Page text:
21–27 February 2016.
At the start of today’s long passage from Exodus 31–33, we hear about two skillful craftsmen, Bezalel and Oholiab, who are chosen to decorate the tent where the Israelites worship God. Wouldn’t that be great, to be called out by God this way as someone with such special talents!
But in 31:6, God tells us that he is the one who has given us all our special skills and talents. So while Bezalel and Oholiab can use their skills to worship God, each of us also has a special skill of our own that we can also use for God’s praise. You don’t need to be a pastor or missionary to serve God. Instead you can take whatever skills you already have in business, in study, in sport, and use those for God’s glory. Some of the most important places where we can make something truly beautiful for God are in our loving relationships, and especially in the children we raise.
God gives us gifts and talents so that we can use them to love and serve him and each other. But sometimes we use the things we make to lead us away from God; and sometimes those things become an idol that replaces God. This was something that Aaron had to learn in Exodus 32.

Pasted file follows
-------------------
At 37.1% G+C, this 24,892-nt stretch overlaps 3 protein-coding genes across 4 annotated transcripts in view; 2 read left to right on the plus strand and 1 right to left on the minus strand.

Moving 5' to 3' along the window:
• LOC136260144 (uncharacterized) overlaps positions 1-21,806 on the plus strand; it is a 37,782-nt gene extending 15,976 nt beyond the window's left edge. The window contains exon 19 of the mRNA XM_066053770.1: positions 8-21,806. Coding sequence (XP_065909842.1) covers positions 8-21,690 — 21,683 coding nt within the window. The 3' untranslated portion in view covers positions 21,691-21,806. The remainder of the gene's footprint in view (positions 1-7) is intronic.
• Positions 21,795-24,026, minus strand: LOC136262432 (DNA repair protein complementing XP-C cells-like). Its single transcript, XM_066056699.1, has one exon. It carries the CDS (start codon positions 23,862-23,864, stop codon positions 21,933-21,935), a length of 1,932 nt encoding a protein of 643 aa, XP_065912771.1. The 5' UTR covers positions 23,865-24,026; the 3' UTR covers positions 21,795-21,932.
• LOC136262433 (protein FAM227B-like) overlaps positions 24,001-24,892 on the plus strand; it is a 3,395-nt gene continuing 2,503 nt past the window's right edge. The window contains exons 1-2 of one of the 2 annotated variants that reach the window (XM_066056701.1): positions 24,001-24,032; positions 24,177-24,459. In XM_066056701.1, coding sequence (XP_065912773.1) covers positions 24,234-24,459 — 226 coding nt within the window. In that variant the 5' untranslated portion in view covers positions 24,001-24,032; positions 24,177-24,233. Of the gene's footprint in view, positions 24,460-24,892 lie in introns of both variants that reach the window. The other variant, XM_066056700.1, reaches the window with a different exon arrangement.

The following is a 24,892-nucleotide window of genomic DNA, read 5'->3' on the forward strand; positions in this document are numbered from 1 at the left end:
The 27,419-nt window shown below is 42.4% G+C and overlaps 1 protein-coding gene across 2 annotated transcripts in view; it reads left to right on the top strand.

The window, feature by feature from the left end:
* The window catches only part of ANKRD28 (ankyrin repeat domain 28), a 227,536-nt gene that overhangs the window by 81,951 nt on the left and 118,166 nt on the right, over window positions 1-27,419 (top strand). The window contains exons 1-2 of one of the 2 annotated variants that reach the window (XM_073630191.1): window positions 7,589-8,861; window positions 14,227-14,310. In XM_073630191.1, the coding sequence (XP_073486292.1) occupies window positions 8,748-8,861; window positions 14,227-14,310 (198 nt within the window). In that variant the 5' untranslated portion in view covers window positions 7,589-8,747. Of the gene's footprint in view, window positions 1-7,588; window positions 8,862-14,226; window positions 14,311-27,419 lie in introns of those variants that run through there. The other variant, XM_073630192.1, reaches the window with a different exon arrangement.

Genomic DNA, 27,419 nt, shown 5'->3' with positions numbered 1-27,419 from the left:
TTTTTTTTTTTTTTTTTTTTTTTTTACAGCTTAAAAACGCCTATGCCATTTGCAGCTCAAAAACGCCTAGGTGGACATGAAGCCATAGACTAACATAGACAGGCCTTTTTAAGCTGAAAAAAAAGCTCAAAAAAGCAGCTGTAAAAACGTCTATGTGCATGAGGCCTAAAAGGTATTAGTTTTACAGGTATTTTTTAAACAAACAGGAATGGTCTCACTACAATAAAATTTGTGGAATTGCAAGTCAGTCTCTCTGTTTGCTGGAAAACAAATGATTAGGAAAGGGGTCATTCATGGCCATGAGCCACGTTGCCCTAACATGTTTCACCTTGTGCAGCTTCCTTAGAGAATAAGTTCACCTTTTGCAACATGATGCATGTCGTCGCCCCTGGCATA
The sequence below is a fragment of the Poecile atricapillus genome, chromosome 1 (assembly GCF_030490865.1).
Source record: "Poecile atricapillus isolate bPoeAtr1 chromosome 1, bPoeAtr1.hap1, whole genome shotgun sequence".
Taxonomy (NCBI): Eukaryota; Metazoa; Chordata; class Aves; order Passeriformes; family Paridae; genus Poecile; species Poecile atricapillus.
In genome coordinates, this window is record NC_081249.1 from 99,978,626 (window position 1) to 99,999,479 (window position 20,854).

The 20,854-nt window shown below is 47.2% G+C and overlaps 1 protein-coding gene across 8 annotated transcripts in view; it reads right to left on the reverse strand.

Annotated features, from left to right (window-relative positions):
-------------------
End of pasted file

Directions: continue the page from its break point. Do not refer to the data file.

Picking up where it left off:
After leaving Egypt the Israelites were full of religious excitement and emotion, and they wanted to express this emotion in praising God. But where was this invisible God? He was nowhere to be seen. So the Israelites decided to make an idol of this God so they could see him and worship him. So they gathered their gold together and in their religious excitement they made a golden calf. Moses was furious when he saw this, but the priest Aaron didn’t understand why it was such a problem. Isn’t religious fervor good? Well no; religious feelings are not always healthy or good or lead us in the right direction, especially if they lead us away from truly knowing and truly worshipping God.
But in everything we do, whether at work, play, or in the church, so long as the things we do are directed at truly serving God and others, then we should know that we are going in the right direction.
Pastor Stephen Lakkis